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The Bear and the Dragon
By Tom Clancy Putnam, 1,028 pages, $39.99 REVIEWED BY

Over the years, Tom Clancy fans have followed Jack Ryan through the bowels of a Russian submarine, across the jungles of Columbia and into the White House. In the Bear and the Dragon, Ryan, fresh from a landslide presidential victory, is already fed up with politics and longs for his simple, albeit adventurous, days as a CIA analyst. But rest assured, a massive international crisis is just around the corner.

In Clancy's 11th solo novel, downtrodden Russia discovers massive oil and gold deposits. China looks longingly at the Russian windfall as a solution to its desperate finances. Washington gets wind of China's intention to invade Russia through the efforts of a young spy who will do anything for his country (which leads to Clancy's most explicit foray into Harlequin-like encounters). Soon, Ryan and his posse are bending over backwards to discourage China, even by welcoming Russia into NATO.

Story continues below advertisement

Clancy is the master of techno-thrillers. He uses military acronyms as often as possible and spares no detail, whether describing a cluster bomb or a telephone. But it seems as though his arsenal is getting bare. Stealthy submarine-stalking has given way to droning trade negotiations. Realistic? Sure. Entertaining? Not really.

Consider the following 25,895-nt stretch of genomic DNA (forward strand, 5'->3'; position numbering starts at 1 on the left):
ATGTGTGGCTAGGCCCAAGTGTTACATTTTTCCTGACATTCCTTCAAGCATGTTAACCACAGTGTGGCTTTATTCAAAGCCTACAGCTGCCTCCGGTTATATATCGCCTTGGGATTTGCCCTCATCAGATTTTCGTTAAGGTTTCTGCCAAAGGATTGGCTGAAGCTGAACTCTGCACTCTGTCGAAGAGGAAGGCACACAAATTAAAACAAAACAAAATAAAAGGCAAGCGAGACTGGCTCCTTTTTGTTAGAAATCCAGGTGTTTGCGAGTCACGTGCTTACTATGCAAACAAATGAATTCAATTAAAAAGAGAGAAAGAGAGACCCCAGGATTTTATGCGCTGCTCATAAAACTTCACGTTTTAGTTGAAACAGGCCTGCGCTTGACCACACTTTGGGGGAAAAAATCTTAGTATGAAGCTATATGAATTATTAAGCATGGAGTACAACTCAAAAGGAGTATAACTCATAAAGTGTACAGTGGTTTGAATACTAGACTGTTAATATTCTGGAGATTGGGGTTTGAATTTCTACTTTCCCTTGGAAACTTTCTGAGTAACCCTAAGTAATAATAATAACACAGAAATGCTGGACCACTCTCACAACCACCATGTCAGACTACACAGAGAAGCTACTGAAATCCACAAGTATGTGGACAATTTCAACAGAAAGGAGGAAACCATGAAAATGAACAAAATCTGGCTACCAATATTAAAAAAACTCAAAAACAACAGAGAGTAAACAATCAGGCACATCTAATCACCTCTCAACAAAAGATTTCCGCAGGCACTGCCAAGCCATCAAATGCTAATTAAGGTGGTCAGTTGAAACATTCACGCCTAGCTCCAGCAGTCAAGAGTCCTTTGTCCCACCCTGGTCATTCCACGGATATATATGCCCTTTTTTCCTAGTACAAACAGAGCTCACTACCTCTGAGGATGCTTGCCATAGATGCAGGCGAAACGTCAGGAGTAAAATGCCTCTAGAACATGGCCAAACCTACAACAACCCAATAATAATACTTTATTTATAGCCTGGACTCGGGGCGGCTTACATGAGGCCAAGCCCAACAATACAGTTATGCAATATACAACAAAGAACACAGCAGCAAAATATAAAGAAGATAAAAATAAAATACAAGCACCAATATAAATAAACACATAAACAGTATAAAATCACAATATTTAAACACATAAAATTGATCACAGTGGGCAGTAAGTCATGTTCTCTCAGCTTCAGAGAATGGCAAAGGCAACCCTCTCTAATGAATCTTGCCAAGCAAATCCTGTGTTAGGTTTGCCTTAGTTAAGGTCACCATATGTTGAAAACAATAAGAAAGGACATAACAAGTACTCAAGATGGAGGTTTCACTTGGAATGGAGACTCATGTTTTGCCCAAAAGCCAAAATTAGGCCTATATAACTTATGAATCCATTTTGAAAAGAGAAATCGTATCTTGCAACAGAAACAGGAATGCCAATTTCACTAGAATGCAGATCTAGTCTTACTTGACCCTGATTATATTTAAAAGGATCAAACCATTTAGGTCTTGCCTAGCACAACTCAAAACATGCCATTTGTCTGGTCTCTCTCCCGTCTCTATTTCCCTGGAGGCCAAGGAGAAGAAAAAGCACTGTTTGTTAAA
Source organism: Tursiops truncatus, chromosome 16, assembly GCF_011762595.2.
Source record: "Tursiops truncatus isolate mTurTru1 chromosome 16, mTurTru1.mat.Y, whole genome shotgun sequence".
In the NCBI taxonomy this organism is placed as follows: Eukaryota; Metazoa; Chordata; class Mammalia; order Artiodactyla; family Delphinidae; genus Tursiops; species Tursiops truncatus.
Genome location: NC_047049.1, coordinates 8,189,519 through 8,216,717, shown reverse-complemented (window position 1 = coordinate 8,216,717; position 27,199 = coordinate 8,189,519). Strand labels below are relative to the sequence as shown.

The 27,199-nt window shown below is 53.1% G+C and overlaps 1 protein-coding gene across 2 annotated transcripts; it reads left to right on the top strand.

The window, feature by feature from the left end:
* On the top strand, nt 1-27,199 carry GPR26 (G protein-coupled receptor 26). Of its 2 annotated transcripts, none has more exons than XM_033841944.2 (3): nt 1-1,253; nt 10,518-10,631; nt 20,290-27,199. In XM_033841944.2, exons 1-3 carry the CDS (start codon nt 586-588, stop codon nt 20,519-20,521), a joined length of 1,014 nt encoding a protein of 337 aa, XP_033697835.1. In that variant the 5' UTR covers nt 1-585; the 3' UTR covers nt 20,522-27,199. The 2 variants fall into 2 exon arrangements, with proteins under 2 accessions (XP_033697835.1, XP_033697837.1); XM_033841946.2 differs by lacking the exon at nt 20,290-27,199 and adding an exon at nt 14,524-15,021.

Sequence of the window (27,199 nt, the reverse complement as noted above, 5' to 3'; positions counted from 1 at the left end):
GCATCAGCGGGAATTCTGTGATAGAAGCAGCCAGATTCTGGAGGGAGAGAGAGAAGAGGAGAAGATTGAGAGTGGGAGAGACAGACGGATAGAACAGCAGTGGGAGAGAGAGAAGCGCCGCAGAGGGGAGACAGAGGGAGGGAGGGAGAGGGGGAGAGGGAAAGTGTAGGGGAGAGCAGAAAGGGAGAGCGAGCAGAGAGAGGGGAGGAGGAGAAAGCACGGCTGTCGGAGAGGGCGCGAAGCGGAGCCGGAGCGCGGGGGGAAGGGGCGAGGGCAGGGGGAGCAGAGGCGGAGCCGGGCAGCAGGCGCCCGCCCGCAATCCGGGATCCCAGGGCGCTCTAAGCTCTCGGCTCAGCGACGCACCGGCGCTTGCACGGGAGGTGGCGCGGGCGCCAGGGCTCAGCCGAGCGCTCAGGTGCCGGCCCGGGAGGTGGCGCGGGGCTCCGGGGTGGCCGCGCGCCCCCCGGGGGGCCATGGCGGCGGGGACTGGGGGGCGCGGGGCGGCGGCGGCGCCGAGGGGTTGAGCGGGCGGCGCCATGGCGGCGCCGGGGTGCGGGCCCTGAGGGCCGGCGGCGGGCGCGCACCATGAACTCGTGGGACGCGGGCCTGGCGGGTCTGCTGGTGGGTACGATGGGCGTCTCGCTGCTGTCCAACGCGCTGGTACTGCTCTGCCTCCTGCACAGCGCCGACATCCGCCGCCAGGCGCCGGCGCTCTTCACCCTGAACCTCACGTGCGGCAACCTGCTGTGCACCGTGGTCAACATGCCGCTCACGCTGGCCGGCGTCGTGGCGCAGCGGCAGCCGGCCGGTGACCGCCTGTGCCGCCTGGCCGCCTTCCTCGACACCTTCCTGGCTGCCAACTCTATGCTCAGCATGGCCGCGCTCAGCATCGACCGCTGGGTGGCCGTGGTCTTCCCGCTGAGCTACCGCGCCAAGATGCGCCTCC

Clancy must regret having made Ryan President. Rather than jump into the fray and duck bullets as he once did, Ryan is relegated to sitting at his desk. The man who once chased IRA terrorists and dodged Colombian hit men now runs screaming from domestic issues.

Take away the right-wing Republican banter and cut-out characters and we're left with an extremely predictable story. Although a great deal of Clancy's appeal lies in his methodical stage-setting, this story has too much set-up and not enough payoff, except for a spectacular scene involving the anti-terrorist Rainbow Six team. There are flashes of Clancy magic, but the book is so predictable, slow and macho that readers will no longer find themselves staying up to finish the next chapter.

Andre Demers is a freelance writer in Montreal.

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